Tyre Temperature versus Tyre Pressure: Which gauge to use?

Monday, December 19, 2016

I am often asked about tyre temperature. In response, my direct question is “What is the temperature you are attempting to measure?” “Well tyre temperature of course”. When asked “what section of the tyre are you thinking of measuring” is usually met with blank looks. Tyres are composite construction, they are made from various and quite different rubbers, fabrics and steel in varying configurations. A race car tyre has a very lightweight construction compared to an OTR (mining) tyre and looks for traction as the ultimate property whereas the OTR tyre seeks load and life as prime qualities. The tread face of a racing slick may exceed 400˚C during hard braking. If an OTR tyre exceeds 150˚C at the tread belt interface it will more than likely suffer a heat separation and potentially fail catastrophically. A passenger car tyre can be sitting in the sun and rise tens of degrees without actually doing any work.

Many non‐tyre people relate to the ideal gas equation that relates exactly for rigid pressure vessels,we know the P1V1/T1 equation and I suggest it seems that this equation doesn’t exactly relate to composite flexible pressure vessels also known as tyres. The variance in a tyre’s volume during operation throws the calculation into chaos. Yes, a tyre is elastic, stretching and constantly being reshaped in response to load, speed, the interaction with the pavement, add friction, and the calculation becomes horrendous. Major manufacturers have all attempted to establish the correlation but it has continued to allude those who seek this Holy Grail.

The concept that a tyre’s cold pressure can be calculated from a hot pressure of fraught with unknowns and external influences such as wheel hub heat, brake radiant heat, being on the sunny side of a vehicle. The list of variables grows not to mention air quality but that’s another story for later.

At a point the person asking for temperature realises they have walked into a Tardis like situation where what appeared to be a simple external appearance takes on complexities of ever increasing magnitudes. Eyes widen and expressions indicate realisation that the Rumsfeld principle had hit home, they don’t know what they don’t know.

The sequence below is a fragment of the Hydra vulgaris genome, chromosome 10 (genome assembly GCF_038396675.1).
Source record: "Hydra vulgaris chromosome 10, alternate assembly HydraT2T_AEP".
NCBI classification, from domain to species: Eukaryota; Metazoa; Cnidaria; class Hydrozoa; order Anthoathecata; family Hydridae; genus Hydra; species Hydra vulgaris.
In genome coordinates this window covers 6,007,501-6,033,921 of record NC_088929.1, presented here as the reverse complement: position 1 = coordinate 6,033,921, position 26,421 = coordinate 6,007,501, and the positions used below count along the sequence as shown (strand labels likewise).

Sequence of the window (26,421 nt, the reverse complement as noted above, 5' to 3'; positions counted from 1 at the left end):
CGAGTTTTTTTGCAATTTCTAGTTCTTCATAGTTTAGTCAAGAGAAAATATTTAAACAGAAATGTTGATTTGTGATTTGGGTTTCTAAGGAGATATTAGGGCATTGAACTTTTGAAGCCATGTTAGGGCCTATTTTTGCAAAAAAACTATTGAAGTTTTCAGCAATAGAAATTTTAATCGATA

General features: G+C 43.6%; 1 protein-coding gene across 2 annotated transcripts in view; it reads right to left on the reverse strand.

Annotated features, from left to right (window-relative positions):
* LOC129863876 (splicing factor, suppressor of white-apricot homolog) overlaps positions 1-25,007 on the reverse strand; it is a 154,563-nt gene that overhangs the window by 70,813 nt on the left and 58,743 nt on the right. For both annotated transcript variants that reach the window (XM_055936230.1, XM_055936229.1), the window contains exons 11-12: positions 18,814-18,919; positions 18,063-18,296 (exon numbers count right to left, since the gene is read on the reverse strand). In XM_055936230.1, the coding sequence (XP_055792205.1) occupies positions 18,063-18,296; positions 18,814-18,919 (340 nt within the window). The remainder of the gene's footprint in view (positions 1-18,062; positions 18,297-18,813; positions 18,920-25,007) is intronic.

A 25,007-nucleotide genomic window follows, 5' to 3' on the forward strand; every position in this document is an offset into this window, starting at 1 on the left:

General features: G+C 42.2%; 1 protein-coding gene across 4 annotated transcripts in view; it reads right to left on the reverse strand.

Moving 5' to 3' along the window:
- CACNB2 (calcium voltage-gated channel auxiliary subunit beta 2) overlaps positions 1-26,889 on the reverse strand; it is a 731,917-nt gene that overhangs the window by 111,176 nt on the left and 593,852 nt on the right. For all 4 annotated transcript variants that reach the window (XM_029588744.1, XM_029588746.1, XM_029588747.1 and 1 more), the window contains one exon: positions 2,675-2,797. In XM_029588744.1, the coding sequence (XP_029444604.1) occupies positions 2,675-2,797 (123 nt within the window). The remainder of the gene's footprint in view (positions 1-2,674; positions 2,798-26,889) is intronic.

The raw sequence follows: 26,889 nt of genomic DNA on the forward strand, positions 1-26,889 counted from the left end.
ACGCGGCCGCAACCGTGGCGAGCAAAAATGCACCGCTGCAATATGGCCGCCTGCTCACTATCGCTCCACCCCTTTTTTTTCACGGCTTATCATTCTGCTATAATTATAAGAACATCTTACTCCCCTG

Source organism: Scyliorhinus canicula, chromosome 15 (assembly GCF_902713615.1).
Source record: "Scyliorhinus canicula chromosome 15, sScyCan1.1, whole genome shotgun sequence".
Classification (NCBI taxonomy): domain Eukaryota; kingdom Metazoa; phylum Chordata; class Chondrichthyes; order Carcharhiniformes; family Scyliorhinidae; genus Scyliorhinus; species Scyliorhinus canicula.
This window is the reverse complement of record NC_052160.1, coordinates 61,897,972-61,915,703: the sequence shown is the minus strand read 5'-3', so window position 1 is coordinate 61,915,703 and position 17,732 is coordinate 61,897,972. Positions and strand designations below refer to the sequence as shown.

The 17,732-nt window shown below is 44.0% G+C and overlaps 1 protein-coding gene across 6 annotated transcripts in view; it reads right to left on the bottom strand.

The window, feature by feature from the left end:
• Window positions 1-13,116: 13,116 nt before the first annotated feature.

A tyre of any size is a container for the inflation medium. Whilst there may be macro variances within a tyre’s air chamber resulting from fluid dynamics and thermodynamic activity the pressure acting on the valve stem remains consistent, of course it varies as the tyre works but the applied pressure on the valve stem remains consistent (agreed not static!).

Think of a pimped up car with bling spinner wheel covers, you know the ones that keep spinning after the vehicle has stopped. Now, think about the air inside the tyre that has its own inertia and mass and will keep on moving even when the tyre is at rest until it consumes the inertial energy imparted by the motion of the vehicle. This motion causes eddies and vortexes that influencetemperatures and macro pressures, there are situations of partial pressures. When a giant OTR tyre stops turning the hot air will rise to the top of the air chamber as the laws of convection apply. Even in a TBR tyre, this is easily measurable.

Rubber is an extremely poor conductor of heat, with a heat transfer rate magnitudes lower than metals. This phenomenon is what permits the racecar tyre to survive the tortuous nature of having rubber applied to the pavement chasing traction. Rubber will commence reversion in a small temperature range about 105˚C when measured at the critical point between the belts and tread.Tread face and air chamber temperatures may be related as is the tread/belt interface but measuring it is a physical impossibility with current technology.

The inflation medium on the other hand imparts a consistent pressure on the valve stem from where it is trying to escape. The whole body of air is pushing on the valve core and valve cap as fluid dynamics dictate and as fluids move from a high pressure to a low pressure situation it makes logical sense to measure the pressure at the valve stem. Of course, this is how the industry has been measuring a tyres pressure since, well Mr Dunlop and Goodyear developed rubber‐impregnated cotton that formed the first pneumatic tyres.

So the question then arises how is a tyres performance measured when it is in use? It’s not possibly to attach a traditional inflation gauge to the valve stem but with the advent of microelectronics it isnow possible to attach a sensor and miniature radio transmitter to the valve stem relaying the tyre’s pressure to a monitor so that real time operating pressures can be observed.

With Nano‐technology developing rapidly, it is almost certain that tiny sensors can be manufactured to measure the temperature at different parts of a tyre. With carbon tube and piezo technology a particle that generates its own power when in motion and then transmits the data its internal sensors collect is no longer the thoughts of sci‐fi, it’s around the corner but for the moment we have to measure what we can, as we can.

Pressure is the prime metric for measuring the performance of a tyre, the consistency and accuracy of pressure to a tyres work capacity is well established. Road race teams as well as mining technicians utilise pressure as an indicator of the work a tyre has experienced. Having personally undertaken hundreds of tyre temperature tests for various manufacturers of OTR tyres I am yet to find any correlation between internal structure temperatures and surface temperatures even though the locations maybe only tens of millimetres apart. Using pressure / temperature devices that bleed air over a sensor, I am yet to find any direct correlation between the bled air temperatures to the critical temperature at the tread/belt interface.